How do we actually predict the weather?

young girl happy under umbrella

Nina Hendy

Posted November 18, 2021

Finally out of lockdown, we once again have reason to check the weather forecast.

Exacerbated by the unpredictable weather season, the daily check of the weather will return as a ritual in every Australian household.

That said, knowing the weather isn’t just for families planning picnics. Weather prediction has been an integral part of farming, transport, and logistics for thousands of years. By the majority, knowing what the skies will bring is largely considered an act of wizardry summoned by meteorologists on the six o'clock news. 

So how do the weather presenters actually know what’s coming? 

How is the weather predicted?

Thousands of years ago, predicting the weather began as a game of observation – watching cloud patterns, watching when the sun rose and fell, or when the flowers began to bloom. Nowadays, weather forecasting relies on technology, science and data to predict the state of the atmosphere, and how it will change.

Before a prediction can be made, expert meteorologists must first make an ‘observation’. By taking readings from weather stations, satellites and even data captured by airplanes  to reveal the current state of the atmosphere.

Meteorologists then apply their understanding of atmospheric processes to determine how the atmosphere will evolve – and therefore changing the weather.

According to the Bureau of Meteorology (BoM), predicting the weather is a bit like being a storyteller. Meteorologists take weather information – some of it highly technical – from many different sources and turn it into a digestible story that people can use to make decisions about their lives. 

Using a global numerical prediction model, known as the Australian Climate Community Earth Systems Simulator (ACCESS), the BoM receives updated forecast data from ACCESS, which they compare with several other weather models to bring us the weather forecast each day.

We have all cursed the weather reporter on the six o’clock news who promised us blue skies, only to plan a picnic and be drowned out. While millions of dollars of equipment and the brightest minds all contributing to how weather is predicted, our incomplete understanding of the processes and the seemingly random nature of our atmosphere makes it an inexact science.


person checking weather for storm on ipad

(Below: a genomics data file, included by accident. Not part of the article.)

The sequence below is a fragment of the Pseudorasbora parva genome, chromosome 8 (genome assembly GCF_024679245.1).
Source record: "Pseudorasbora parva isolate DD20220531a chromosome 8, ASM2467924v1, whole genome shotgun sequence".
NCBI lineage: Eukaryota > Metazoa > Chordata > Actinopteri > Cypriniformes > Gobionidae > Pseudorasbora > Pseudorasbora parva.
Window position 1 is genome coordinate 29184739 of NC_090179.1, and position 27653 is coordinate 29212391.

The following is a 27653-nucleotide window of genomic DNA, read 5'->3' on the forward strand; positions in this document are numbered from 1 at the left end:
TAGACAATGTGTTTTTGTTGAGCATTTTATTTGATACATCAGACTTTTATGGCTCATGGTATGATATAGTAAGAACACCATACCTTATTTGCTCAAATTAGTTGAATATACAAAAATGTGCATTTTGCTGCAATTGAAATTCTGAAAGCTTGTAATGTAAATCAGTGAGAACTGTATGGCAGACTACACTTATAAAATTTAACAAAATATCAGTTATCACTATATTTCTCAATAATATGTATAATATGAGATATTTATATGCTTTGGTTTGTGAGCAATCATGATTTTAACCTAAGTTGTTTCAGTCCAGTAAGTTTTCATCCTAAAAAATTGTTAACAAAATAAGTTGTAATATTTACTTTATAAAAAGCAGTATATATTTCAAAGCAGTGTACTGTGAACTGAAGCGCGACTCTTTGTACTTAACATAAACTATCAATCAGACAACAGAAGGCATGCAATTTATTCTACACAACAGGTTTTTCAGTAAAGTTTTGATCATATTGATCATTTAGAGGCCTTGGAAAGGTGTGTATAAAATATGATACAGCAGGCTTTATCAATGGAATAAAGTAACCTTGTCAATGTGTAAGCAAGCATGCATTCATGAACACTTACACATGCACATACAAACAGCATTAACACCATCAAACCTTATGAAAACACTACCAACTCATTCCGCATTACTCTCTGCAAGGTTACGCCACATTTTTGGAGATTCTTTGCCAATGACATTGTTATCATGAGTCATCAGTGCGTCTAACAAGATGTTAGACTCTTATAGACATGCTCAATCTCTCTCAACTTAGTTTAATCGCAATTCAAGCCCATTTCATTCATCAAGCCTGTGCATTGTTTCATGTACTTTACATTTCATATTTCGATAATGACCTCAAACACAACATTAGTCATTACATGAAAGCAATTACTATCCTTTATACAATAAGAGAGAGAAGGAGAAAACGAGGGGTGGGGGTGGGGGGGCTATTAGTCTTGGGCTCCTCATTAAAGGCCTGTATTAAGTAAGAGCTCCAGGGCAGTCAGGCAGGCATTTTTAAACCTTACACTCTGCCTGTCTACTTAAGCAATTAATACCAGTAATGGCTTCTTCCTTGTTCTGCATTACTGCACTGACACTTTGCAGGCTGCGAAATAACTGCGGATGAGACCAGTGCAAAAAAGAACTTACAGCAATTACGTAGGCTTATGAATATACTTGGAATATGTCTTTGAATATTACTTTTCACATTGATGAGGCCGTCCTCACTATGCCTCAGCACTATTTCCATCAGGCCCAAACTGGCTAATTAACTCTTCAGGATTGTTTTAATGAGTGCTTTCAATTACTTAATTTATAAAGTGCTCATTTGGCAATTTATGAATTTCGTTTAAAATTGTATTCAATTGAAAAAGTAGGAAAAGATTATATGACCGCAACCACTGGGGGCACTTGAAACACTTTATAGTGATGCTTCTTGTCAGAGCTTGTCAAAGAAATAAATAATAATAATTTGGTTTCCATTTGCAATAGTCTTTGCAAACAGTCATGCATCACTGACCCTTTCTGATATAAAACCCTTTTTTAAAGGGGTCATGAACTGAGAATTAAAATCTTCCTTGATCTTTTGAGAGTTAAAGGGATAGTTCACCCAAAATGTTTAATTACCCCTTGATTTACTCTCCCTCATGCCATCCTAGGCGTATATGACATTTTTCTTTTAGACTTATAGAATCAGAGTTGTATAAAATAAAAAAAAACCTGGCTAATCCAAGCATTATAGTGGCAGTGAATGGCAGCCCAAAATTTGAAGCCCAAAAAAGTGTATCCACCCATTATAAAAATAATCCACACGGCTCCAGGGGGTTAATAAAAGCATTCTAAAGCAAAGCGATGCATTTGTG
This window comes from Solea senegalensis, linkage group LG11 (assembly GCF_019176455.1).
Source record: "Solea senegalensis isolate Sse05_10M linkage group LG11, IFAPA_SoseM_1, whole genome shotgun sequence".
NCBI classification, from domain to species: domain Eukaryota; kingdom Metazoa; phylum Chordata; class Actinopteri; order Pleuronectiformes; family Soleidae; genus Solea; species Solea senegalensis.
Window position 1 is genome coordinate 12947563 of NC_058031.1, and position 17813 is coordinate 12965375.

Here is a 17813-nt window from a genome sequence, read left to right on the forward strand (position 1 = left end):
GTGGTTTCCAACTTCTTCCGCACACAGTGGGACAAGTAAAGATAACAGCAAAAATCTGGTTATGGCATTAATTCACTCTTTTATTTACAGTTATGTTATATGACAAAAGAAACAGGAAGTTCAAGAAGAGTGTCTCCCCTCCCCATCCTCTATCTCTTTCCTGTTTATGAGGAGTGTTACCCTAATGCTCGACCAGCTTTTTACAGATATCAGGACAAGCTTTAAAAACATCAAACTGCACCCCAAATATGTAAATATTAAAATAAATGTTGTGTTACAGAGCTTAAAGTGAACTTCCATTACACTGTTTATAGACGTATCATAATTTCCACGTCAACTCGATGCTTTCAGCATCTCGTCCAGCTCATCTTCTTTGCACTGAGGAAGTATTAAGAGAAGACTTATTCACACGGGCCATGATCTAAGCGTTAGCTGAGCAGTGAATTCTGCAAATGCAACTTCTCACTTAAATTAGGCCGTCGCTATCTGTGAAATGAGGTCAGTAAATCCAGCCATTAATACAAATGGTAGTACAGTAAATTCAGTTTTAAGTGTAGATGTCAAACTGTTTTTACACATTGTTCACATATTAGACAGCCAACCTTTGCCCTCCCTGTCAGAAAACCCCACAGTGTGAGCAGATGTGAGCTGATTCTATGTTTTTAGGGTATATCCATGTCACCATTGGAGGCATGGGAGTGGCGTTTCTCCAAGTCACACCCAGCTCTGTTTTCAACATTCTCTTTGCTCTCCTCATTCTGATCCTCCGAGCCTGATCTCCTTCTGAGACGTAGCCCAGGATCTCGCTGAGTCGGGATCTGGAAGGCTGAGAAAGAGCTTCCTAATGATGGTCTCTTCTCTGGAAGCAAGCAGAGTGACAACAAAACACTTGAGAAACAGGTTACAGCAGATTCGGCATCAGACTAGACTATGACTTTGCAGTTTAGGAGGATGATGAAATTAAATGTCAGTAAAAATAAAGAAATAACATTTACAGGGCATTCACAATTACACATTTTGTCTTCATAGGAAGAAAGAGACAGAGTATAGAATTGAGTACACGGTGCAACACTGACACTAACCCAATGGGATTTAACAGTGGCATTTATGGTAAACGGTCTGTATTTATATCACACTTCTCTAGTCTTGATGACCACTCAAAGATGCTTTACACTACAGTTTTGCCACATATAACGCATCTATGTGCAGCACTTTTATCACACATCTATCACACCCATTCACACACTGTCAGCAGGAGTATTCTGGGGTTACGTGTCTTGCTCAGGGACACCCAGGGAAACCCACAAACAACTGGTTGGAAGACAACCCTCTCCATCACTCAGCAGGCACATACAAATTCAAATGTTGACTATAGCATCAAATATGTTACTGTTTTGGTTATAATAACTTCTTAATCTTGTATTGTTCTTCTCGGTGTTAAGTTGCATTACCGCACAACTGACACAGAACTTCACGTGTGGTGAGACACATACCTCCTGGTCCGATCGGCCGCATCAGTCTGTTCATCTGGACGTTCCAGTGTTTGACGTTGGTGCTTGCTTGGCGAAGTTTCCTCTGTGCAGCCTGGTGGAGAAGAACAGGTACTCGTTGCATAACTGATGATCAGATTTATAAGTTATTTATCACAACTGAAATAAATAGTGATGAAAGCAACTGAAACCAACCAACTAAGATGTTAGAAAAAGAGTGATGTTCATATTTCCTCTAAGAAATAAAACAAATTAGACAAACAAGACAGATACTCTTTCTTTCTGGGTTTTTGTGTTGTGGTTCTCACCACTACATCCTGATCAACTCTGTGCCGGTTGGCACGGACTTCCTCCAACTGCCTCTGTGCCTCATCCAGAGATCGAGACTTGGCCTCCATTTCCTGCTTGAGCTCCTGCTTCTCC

Checking the weather helps us know if the clouds may turn to sunshine. Image: Getty. 


Prepare for the unexpected

While meteorologists can anticipate extreme weather events, it is impossible to know exactly when or where extreme events such as hurricanes, tornados, floods or bushfires will occur. It is believed that due to changes in our climate, severe weather events will become an increasingly normal part of our lives. 

Ongoing changes to the climate also make it increasingly difficult for meteorologists to predict certain aspects of weather, according to one study from Stockholm University. 

Many climate experts believe that as the climate shifts, it will result in more frequent and more intense weather events including heatwaves, heavy rainfall, bushfires and cyclones. While the events themselves may become more severe, the financial cost will grow as well. 

Consider the recent flooding catastrophe in Victoria in June of 2021, for example. Figures from the Insurance Council of Australia (ICA) revealed that this single event on 13 June resulted in 27,000 claims worth $230 million. 

It’s hardly going to be the last weather event of its kind. The Climate Council of Australia warns that extreme weather events are becoming commonplace in Victoria, and across the nation. 

Keeping an eye on the forecast

As we head into the summer months, the risk of bushfires and some extreme weather events increases. Make sure you and your family are prepared for a worst-case scenario, especially if you live in (or are visiting) regional areas that are prone to natural disasters. 

RACV has launched a severe weather webpage, which brings together a wealth of resources and information from organisations including the Red Cross, Victorian Country Fire Authority and the Bureau of Meteorology to help Victorians prepare for and protect themselves from the impact of severe weather.

While you may not be able to prevent these events, you can lessen the impact these unavoidable weather events can have on your life. Despite so many insurance products being available, according to the Insurance Council of Australia, underinsurance is a prevalent issue in Australia. 

Underinsurance can occur with any type of insurance, but there is more evidence of it in the home and contents insurance as well as the life insurance sectors. Australian insurers write 43 million business and household policies each year, and pay out more than $166 million in claims every working day, according to ICA figures.

Make sure your insurance is up to date before the extreme weather of summer is upon us.

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The information provided is general advice only. Before making any decisions please consider your own circumstances and the Product Disclosure Statement and Target Market Determinations. For copies, visit As distributor, RACV Insurance Services Pty Ltd AFS Licence No. 230039 receives commission for each policy sold or renewed. Product(s) issued by Insurance Manufacturers of Australia ABN 93 004 208 084 AFS Licence No. 227678.